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Have a Balanced Diet and a Balanced Budget
You might think there's no room for a healthy lifestyle in your budget.


If that's the case, maybe mull over what it costs to eat a fat-laden restaurant meal, or to buy new business attire to accommodate an expanding waistline. Sure, healthy living doesn't always come on the cheap. But I think about the relationship between money and health with hard, cold business sense: Sometimes, you have to spend in order to save.


That's why I'm banking that every dollar I invest today in leading a healthy lifestyle will save me a bundle of medical expenses down the road.


Eating less should lower our family's grocery bills. I'm equally concerned, however, about the quality of foods my family eats. That requires extra spending.


I gave up perusing the grocery circular long ago after concluding that my shopping list was based on sale items, instead of the more important goal of what my family should eat. I drive past the warehouse clubs along my errand route, such as BJ's Wholesale Club (BJ) and Wal-Mart's (WMT) Sam's Club. Yes, buying in bulk can save money, but I'd rather avoid the temptation to stock up on processed snack and frozen foods just because the prices may be lower than in a conventional supermarket.


We rely on a list of wholesome staples that we buy weekly -- on sale or not. Our refrigerator is stocked with multiple fruits. Buying organic is a huge expense for a five-person family, so I try to pick and choose my produce. I'll pay extra for organic fruits when I know my three children are likely to ingest a skin that may have been exposed to pesticides -- such as on apples or grapes -- but I try to cut corners by purchasing non-organic oranges and bananas, because I can easily peel them.


I've found some affordable organic options, at least for part of the year. The best one, I think, is to purchase a share -- or a half share -- from a local farm that offers a Community Supported Agriculture (CSA) program. Think of it as a "farm subscription" that entitles you to a share of the fruits and vegetables harvested each week.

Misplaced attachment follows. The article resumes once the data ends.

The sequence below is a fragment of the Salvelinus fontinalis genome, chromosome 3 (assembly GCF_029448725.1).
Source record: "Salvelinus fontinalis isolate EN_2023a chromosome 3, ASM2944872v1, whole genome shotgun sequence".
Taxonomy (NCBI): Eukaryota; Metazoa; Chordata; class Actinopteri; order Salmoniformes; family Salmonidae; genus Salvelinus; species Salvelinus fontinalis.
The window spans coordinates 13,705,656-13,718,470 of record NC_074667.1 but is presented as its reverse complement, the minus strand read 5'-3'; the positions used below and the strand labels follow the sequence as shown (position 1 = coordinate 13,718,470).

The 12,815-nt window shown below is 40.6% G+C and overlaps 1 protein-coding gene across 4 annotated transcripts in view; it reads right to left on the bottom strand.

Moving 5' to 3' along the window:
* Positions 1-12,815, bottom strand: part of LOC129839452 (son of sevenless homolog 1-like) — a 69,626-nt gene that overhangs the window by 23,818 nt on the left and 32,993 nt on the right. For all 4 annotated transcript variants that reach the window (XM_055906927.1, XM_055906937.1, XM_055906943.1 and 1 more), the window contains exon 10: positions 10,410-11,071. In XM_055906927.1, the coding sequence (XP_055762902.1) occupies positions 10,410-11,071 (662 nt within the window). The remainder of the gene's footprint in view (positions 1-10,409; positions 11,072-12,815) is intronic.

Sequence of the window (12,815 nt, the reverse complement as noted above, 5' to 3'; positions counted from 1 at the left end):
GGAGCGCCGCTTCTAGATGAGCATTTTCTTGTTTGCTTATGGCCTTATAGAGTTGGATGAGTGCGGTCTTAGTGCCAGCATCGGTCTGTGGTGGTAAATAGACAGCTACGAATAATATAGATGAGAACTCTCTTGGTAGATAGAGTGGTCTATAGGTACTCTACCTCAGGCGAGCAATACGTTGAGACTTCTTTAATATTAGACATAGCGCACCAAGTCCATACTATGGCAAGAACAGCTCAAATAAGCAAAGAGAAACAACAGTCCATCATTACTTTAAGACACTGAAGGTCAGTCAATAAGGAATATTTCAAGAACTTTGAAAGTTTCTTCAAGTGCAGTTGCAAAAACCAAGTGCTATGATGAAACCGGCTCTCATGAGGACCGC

I have found even a half share to be adequate for my family. Prices vary depending on the farm, and range anywhere from about $400 for a half share, to up to $800 for a full share. You'll receive generous allotments of produce every week from about mid-June through mid-November.


Do the math: That's about $66 per month for a half- share, for a generous assortment of weekly produce. You can find CSA programs and other local farms at Local Harvest.


I recently spent $9 on a modest-size free-range chicken, instead of a supermarket roaster for about half the price, because I felt I had a better sense of where it was raised and what it had eaten. I also pay extra for Omega-3 eggs -- about $3 a dozen, instead of $1.50 for store-brand eggs. The pricier eggs are higher in heart-healthy Omega 3 fatty acids, because of the foods eaten by the chickens that lay them -- a diet that often includes flax seed, also rich in Omega 3 fatty acids.


My grocery bill for healthy eating grows higher with every trip down the snack food aisle. Baked snacks -- such as Frito Lay Baked! Lays potato crisps and Tostidos tortilla chips always seem more expensive than fried snacks. It's also hard to find a good deal in the natural-foods aisle. We recently bought Robert's American Gourmet Smart Puffs -- a cheddar-flavored snack food -- on sale for $2. But my three kids practically inhaled the 4.5-ounce bag in one sitting.


I'd buy organic milk weekly -- in a perfect world, of course. But it could be more cost effective to satisfy my three children with their own cow, given that organic milk costs about $4 for a half gallon. Here's how I compromise: I shop at a local market that offers store- brand milk from a regional dairy whose farmers have pledged not to use recombinant Bovine Growth Hormone.


Eating right goes hand-in-hand with physical activity. The Centers for Disease Control and Prevention estimates that 50% of U.S. adults do not get enough physical activity to provide health benefits -- despite the obvious decrease in risk it precipitates for heart attack, colon cancer, diabetes and high blood pressure -- a myriad of health complications that can only drive up expenses during the course of a lifetime.


It doesn't cost anything to get moving. A walk around the block is free. But let's face it, exercise can be boring, especially during the housebound winter months. I throw a little cash at my family's efforts to stay fit. I think of it as buying some extra motivation.


Getting outside is always my preference, but it's good to have a backup plan. My husband Ben and I bought a moderately-priced PaceMaster treadmill 10 years ago -- and we still use it religiously when we can't get outside or to the gym. I invest all of $20 on a new exercise DVD about every three months, just to do something different (my favorite: the Tae Bo series, by fitness guru Billy Blanks). Buying new sneakers every six months is also motivational because we want to use our new footwear. Our favorite athletic wear discount store is online at Holabird Sports.


I'm redirecting those funds toward continually improving my family's lifestyle -- and hopefully warding off the expenses of chronic disease as I age.

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